# How to handle probabilities of the number of trials in a Binomial distribution

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• benorin
In summary: The probability that neither Guns nor Butter has occurred after we do the second trial is .85.The probability that neither Guns nor Butter has occurred exactly after we do the third trial is .15.The weighted average of these is .857.
benorin
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TL;DR Summary
Suppose our process has a 85% chance of 2 trials and a 15% chance of 3 trials, and the rest is straightforward binomial distribution, do I take the weighted average?
Suppose our process has a 85% chance of 2 trials and a 15% chance of 3 trials, and the rest is straightforward binomial distribution, do I take the weighted average of the binomial distribution at 2 and 3 trials? This is for a game so, yeah thanks.

benorin said:
Summary: Suppose our process has a 85% chance of 2 trials and a 15% chance of 3 trials, and the rest is straightforward binomial distribution, do I take the weighted average?

Suppose our process has a 85% chance of 2 trials and a 15% chance of 3 trials, and the rest is straightforward binomial distribution, do I take the weighted average of the binomial distribution at 2 and 3 trials? This is for a game so, yeah thanks.

What are you trying to calculate?

What do you mean by "taking"? What are you taking? And what are the parameters of your binomial? What is " The rest"? Please elaborate a bit so we can understand.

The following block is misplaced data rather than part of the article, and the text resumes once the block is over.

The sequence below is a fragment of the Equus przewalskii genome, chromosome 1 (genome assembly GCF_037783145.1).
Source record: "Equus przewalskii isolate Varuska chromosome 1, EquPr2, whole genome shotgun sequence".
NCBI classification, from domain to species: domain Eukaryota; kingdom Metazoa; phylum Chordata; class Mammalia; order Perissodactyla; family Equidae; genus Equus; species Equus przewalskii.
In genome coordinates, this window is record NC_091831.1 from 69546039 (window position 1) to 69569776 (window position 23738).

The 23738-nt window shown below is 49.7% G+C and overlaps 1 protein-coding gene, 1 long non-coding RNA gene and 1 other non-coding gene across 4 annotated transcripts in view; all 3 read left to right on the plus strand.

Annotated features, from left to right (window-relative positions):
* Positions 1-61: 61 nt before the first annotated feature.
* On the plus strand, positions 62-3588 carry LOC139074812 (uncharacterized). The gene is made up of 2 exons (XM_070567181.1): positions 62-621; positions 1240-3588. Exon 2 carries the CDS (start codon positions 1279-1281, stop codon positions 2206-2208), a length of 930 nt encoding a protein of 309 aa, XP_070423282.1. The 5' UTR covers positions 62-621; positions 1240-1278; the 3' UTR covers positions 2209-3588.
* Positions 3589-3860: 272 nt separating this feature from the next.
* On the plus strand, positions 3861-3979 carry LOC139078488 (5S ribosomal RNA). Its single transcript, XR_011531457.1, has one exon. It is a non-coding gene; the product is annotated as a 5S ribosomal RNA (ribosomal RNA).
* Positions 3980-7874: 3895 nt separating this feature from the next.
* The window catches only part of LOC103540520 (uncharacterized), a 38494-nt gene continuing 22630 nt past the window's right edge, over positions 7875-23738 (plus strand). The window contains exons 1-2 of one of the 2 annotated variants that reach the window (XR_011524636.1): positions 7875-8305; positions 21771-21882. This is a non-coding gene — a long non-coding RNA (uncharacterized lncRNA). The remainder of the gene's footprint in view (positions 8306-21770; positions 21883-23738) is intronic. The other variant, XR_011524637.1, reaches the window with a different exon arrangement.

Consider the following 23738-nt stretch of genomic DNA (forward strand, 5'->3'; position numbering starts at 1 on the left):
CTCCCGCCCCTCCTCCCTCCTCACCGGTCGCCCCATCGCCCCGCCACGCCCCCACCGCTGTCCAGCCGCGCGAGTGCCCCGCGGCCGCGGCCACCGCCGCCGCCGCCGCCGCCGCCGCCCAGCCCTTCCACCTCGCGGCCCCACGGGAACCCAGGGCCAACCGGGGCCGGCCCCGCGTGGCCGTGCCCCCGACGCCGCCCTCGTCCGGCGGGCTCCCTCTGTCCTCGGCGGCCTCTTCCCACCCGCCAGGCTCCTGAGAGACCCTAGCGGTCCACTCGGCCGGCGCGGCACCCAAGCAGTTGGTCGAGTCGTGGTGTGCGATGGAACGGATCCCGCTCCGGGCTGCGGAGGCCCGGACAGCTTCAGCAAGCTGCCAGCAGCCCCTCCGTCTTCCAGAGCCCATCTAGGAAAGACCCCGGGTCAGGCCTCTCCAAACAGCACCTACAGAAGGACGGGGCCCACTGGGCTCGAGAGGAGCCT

Stephen Tashi
Well the purchase of a pack of materials in a game has say a 85% chance of 2 pulls (trials) and a 15% chance of 3 pulls of a selection of materials each of which has a fixed % chance. Say the sum of desirable chances is X (in decimal form), I wish to calculate the probability of getting one or more of the set of desirable materials. I can easily calculate the chance for 2 and 3 trials, but do I just take a weighted average of these?

benorin said:
Well the purchase of a pack of materials in a game has say a 85% chance of 2 pulls (trials) and a 15% chance of 3 pulls of a selection of materials each of which has a fixed % chance. Say the sum of such chances is X (in decimal form), I wish to calculate the probability of getting one or more of the set of desirable materials. I can easily calculate the chance for 2 and 3 trials, but do I just take a weighted average of these?
Yes.

FactChecker and benorin
PeroK said:
Yes.

(!) What is your interpretation of the question?

Stephen Tashi said:
(!) What is your interpretation of the question?
Good question! I assumed we have a) probability of something (trials = 2); b) probability of that same something (trials = 3). And we're looking for the overall probability of that something, given the probability of a) and b).

Yes. Technically this is called a mixture of two populations and you can treat the probability of some outcome ##A## as conditioned on what population you pulled from.

##P(A) = P(A | B_1) P(B_1) + P(A | B_2) P(B_2)## where ##B_1## and ##B_2## are the events that you pulled from population 1 or population 2, respectively.

FactChecker
Let's guess what the question is.

benorin said:
Well the purchase of a pack of materials in a game
I'll imagine the pack of materials is guns and butter.

has say a 85% chance of 2 pulls (trials)